4. Why do physicians not engage? Earnest, Wong & Federico (2010) have a few ideas.
      1. Physicians have busy clinical lives—perhaps time is too scarce.
      2. Doctors are trained to keep personal opinion and preferences out of the clinical encounter.
      3. We are taught to approach political and religious issues cautiously.
      4. Lastly, there is fear of political fallout (and the scrutiny that comes with it- one of my biggest fears).
    5. Physician political beliefs matter.
      1.  Hersh and Goldenberg (2016) linked 20,000 primary care physicians in 29 US states to a voter registration database, obtaining the physicians’ political party affiliations. They then surveyed a sample of Democratic and Republican primary care physicians with politicized health issues like marijuana and abortion. The physicians’ partisan identity was highly correlated with their treatment decisions. For example, Republicans were more likely to discuss health risks of marijuana, urge the patient to cut down, and discuss legal risks. Liberal physicians were more likely ask patients not to store firearms in the home.
      2. Interesting side points from the original data: 67% of surgeons were Republican, 24% of psychiatrists were Liberal and 52% of family doctors were Liberal (Sanger-Katz, 2016).
    6. People trust doctors
      1. In a survey of  1,720 Canadians aged 18 and over, 81% of participants agreed that they would receive the appropriate care if they were to become seriously ill, 81% have a high level of trust in doctors, 90% rate their doctors’ overall knowledge and communications skills as good, 90% agree that family doctors who receive training in Canada have the skills and expertise necessary to provide quality health care (The Association of Faculties of Medicine of Canada, 2011).

Additional Reading

  1. Doctors of BC paper on professionalism https://www.doctorsofbc.ca/sites/default/files/bcma_policy_paper_med_prof_final_web.pdf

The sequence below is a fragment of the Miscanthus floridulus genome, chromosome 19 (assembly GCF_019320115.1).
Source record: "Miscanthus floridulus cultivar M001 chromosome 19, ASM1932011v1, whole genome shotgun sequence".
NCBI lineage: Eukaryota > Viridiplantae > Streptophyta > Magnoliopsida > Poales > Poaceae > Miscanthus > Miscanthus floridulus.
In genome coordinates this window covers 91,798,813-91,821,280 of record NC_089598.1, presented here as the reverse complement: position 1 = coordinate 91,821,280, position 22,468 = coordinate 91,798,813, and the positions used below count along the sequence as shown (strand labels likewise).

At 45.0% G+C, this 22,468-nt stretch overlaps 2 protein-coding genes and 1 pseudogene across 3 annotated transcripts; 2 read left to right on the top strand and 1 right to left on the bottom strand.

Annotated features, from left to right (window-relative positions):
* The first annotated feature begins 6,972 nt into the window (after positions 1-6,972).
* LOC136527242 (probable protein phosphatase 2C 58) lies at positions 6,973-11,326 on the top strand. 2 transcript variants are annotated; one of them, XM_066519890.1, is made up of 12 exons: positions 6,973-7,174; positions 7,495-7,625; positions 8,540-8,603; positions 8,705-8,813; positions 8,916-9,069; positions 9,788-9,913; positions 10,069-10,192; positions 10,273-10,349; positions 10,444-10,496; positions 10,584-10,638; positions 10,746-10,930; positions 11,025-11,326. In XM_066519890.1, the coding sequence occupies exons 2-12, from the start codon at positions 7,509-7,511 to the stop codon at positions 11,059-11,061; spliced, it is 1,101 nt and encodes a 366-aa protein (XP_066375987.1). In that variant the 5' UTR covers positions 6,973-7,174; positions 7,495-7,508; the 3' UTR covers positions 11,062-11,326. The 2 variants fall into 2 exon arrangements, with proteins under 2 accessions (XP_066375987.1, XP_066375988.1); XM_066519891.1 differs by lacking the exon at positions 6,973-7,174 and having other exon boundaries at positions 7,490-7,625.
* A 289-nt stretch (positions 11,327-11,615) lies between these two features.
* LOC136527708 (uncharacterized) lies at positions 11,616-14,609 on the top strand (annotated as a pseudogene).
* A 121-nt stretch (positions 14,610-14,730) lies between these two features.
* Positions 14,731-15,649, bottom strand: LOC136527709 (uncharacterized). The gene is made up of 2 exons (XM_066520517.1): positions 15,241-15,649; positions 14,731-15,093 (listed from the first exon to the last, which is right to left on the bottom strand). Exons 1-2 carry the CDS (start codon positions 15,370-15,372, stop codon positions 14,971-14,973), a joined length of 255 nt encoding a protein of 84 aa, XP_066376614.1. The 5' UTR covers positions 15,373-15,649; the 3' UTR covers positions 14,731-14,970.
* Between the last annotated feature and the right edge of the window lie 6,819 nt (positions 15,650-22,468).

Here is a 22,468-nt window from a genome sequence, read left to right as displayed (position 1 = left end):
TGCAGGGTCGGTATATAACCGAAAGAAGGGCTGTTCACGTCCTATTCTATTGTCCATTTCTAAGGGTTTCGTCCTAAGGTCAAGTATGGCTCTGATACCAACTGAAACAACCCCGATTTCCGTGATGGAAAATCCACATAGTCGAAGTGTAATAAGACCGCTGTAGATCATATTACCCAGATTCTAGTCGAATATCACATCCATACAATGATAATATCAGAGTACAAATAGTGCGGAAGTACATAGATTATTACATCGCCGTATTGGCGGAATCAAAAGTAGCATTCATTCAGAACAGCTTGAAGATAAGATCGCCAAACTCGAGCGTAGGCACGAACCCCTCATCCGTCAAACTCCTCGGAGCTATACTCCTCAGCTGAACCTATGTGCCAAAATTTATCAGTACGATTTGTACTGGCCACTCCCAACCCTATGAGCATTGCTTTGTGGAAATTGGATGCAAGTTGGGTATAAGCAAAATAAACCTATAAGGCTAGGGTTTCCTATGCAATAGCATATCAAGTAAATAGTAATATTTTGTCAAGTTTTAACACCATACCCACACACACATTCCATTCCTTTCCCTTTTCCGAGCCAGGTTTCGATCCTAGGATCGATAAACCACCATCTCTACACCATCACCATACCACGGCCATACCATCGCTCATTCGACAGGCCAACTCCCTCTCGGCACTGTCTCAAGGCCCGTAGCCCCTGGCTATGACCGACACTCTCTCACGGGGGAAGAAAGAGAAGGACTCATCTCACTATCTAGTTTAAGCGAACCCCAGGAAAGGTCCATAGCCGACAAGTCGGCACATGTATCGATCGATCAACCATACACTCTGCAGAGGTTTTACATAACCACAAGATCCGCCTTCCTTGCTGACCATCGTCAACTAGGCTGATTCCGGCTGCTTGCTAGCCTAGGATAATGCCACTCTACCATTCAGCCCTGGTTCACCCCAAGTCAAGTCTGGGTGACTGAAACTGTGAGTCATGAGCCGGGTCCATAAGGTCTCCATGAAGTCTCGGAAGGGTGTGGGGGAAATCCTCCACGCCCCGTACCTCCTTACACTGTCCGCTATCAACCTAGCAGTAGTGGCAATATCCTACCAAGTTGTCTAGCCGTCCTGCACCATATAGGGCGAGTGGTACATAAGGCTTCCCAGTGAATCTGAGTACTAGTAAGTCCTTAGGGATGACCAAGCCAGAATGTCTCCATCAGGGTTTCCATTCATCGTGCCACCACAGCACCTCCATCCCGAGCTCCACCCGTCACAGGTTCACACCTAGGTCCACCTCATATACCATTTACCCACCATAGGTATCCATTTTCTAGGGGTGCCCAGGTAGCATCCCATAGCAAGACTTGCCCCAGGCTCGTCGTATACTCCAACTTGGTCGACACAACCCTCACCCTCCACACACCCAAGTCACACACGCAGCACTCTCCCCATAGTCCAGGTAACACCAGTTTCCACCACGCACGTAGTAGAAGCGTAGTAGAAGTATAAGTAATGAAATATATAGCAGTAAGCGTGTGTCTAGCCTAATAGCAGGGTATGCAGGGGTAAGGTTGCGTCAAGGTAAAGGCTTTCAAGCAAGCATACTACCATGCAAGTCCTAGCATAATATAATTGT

2. Short slideshow of the 50 most influential physicians in history http://www.medscape.com/features/slideshow/influential-physicians-part-1#page=10

Summary

Society trusts physicians. When we speak up, people listen. It’s important to remember that as part of our societal contract, we have an obligation to advocate for patients. Politics does not need to be a dirty word, but rather “medicine, on a larger scale.”

References

The Association of Faculties of Medicine of Canada. (2011). Shifting Public Perceptions of Doctors and Health Care. Retrieved from https://afmc.ca/future-of-medical-education-in-canada/postgraduate-project/pdf/EKOS-Final-Report.pdf

British Columbia Medical Association.  (2013). Working Together: An Exploration of Professional Relationships in Medicine. Retrieved from https://www.doctorsofbc.ca/sites/default/files/bcma_policy_paper_med_prof_final_web.pdf

Britannica. (2017). Rudolf Virchow. Retrieved from https://www.britannica.com/biography/Rudolf-Virchow

Doctors of BC. (2017). Who we are. Retrieved from https://www.doctorsofbc.ca/who-we-are

Canadian Medical Association. (2017). Advocacy: take action. Retrieved from https://www.cma.ca/En/Pages/advocacy-getting-involved.aspx

Earnest, M. A., Wong, S. L., & Federico, S. G. (2010). Perspective: Physician advocacy: what is it and how do we do it?. Academic medicine85(1), 63-67.

Gruen, R. L., Campbell, E. G., & Blumenthal, D. (2006). Public roles of US physicians: community participation, political involvement, and collective advocacy. Jama, 296(20), 2467-2475.

Hersh, E. D., & Goldenberg, M. N. (2016). Democratic and Republican physicians provide different care on politicized health issues. Proceedings of the National Academy of Sciences, 201606609.

Resident Doctors of BC. (2016). Strategic Plan 2016-2019. http://residentdoctorsbc.ca/wp-content/uploads/2016/06/Strategic-Plan2016-2019_FNL.pdf

Royal College of Surgeons and Physicians of Canada. (2017). CanMED framework. Retrieved from http://www.royalcollege.ca/rcsite/canmeds/framework/canmeds-role-health-advocate-e

Sanger-Katz. (2016). Your Surgeon Is Probably a Republican, Your Psychiatrist Probably a Democrat. Retrieved from https://www.nytimes.com/2016/10/07/upshot/your-surgeon-is-probably-a-republican-your-psychiatrist-probably-a-democrat.html

Schickedanz, A., Neuhausen, K., Bennett, H., & Huang, D. (2011). Do medical professionalism and medical education involve commitments to political advocacy?. Academic Medicine86(9), 1062.